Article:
In 2003 Toberoff drafted a supplemental agreement to the 2001 arrangement and had both Jean Shuster-Peavy and Warren Peary sign.  This supplemental agreement was to ratify Toberoff’s position, this time as the family lawyer, as well as president of PPC.  In 2005, as the Siegel case was just getting started, Levitz made an offer to Jean Shuster-Peavy and Warren Peary.  This deal was along the same lines as the contentious deal offered to Joanne and Laura Siegel, and would see the Shusters given an advance of $2,000,000 upon signing, along with other considerations, percentages and more which, DC claim, has now accrued to around $20,000,000 for the Siegels - should they claim it.  However as the Shuster heirs didn't sign this deal, DC are stating, simply, that their original deal should stand as is.  DC were also well aware, by this stage, that Marc Toberoff had signed up both families – the Siegels and the Shusters - and issued a warning about the duality of Toberoff's roles (as a legal representative and also promoting their product in the entertainment world).  Although Toberoff would wrap up his film corporation, he still would be acting, as he does, as the lawyer for both parties, and, if DC were to lose the cases (presuming that the Shusters file in 2013), Marc Toberoff would own 45% of Superman on his own, with the remaining 55% being split between Joanne Siegel (30%), Warren Peary and the now ailing Jean Shuster-Peavy (12.5% each).






That’s where DC stands on this.  Naturally there are two sides to any story, and, even with millions being thrown about, any payment that is offered to both families is scant reward to the millions that Jerry Siegel and Joe Shuster should have shared in while they lived.  Someone recently remarked that it was a shame that Superman himself couldn’t fix this, but, sadly, it’d take a magician to wade through the many layers surrounding the case, and, with DC filing for a summary judgement to ward off the Shusters, the layers just keep adding up.  The case is no longer about fairness, it’s about who can made the more compelling case before the judge, but, even if Joanne Siegel and the Shuster heirs do win, they still won’t control Superman under the terms of agreement between themselves and their lawyer - Marc Toberoff, a man who never met either Joe Shuster or Jerry Siegel - will own the controlling interest and will dictate where Superman goes, what happens to him, and ultimately, Toberoff will be the one making the most money.  Thus this case looks anything but a win-win for either family.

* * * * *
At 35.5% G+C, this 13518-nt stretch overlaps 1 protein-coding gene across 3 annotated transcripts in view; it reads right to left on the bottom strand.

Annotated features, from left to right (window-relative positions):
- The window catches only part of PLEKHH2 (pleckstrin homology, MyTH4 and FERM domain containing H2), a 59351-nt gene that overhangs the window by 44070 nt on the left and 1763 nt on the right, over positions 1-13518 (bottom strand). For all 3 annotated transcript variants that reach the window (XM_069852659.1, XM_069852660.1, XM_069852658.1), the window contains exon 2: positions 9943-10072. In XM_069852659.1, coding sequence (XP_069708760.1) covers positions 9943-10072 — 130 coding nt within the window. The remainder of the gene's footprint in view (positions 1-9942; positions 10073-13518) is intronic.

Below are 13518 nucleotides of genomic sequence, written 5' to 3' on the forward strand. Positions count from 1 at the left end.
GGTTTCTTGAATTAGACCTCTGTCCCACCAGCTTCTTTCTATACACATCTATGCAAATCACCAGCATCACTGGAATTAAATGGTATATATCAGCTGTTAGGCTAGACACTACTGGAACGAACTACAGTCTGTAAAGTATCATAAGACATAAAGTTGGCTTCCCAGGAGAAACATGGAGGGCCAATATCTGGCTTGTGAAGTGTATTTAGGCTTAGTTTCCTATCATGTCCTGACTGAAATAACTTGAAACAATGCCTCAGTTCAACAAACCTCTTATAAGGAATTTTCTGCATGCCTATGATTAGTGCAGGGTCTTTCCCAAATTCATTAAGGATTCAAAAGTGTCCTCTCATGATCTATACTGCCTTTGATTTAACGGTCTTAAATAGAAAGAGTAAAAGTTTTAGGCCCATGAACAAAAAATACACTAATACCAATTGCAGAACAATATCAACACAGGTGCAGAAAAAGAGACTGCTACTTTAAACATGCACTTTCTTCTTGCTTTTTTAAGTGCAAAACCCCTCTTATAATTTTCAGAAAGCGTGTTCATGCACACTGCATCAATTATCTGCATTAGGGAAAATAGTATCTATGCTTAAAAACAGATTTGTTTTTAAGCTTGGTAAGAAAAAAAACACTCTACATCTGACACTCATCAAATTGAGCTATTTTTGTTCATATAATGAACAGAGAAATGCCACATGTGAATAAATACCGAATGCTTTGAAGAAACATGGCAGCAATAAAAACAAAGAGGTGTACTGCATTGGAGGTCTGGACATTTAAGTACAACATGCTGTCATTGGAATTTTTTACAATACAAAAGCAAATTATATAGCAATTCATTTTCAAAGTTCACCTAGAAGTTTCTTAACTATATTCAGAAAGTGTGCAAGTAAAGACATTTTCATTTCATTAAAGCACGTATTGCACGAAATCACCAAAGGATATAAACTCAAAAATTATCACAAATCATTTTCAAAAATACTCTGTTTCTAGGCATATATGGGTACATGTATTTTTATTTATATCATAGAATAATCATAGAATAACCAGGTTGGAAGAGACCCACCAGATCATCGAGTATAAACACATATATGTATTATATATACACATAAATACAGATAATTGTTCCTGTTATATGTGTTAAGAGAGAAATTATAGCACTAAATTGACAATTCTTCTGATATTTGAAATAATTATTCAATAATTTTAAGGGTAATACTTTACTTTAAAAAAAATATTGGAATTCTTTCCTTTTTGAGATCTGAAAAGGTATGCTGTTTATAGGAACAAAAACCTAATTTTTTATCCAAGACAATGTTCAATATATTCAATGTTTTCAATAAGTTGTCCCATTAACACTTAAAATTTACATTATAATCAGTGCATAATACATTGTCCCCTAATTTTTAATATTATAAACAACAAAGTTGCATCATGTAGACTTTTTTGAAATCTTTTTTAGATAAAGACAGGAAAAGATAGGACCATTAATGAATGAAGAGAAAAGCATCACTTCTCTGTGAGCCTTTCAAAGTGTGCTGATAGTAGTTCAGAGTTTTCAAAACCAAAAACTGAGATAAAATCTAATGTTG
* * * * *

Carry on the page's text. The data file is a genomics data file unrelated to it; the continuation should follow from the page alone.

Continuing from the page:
And therein lies the true sadness.

1 comment:

Graeme said...

The more documents that are released (and thanks to you for disseminating them) the more confused I am as to who I should be cheering. DC's treatment of Jerry and Joe was high-handed and mean in the '40s (though Jerry's own temper exacerbated things from the looks of it) but I find DC's treatment of Shuster's estate to be in equal measures humane and opportunistic. And I don't know what to make of Joanne Siegel taking a 20% cut on Shuster's take. As you say, it's the deal made between two adults and their business, but as an outsider not in the room, the optics of avarice are there. And the tone of Joanne Siegel's letter, pointing out she went to the trouble to photocopy things for Joe (!) doesn't sound much better than the patronizing treatment Liebowitz et al gave Jerry and Joe back in the day

And the whole Tolberoff thing just gets stinkier and stinkier.

I used to side with the heirs I do think that the circumstances Laura Siegel grew up in means she should share in the success of the character her father created. But now I don't know. I don't think any side in this dispute comes out of this looking particularly good.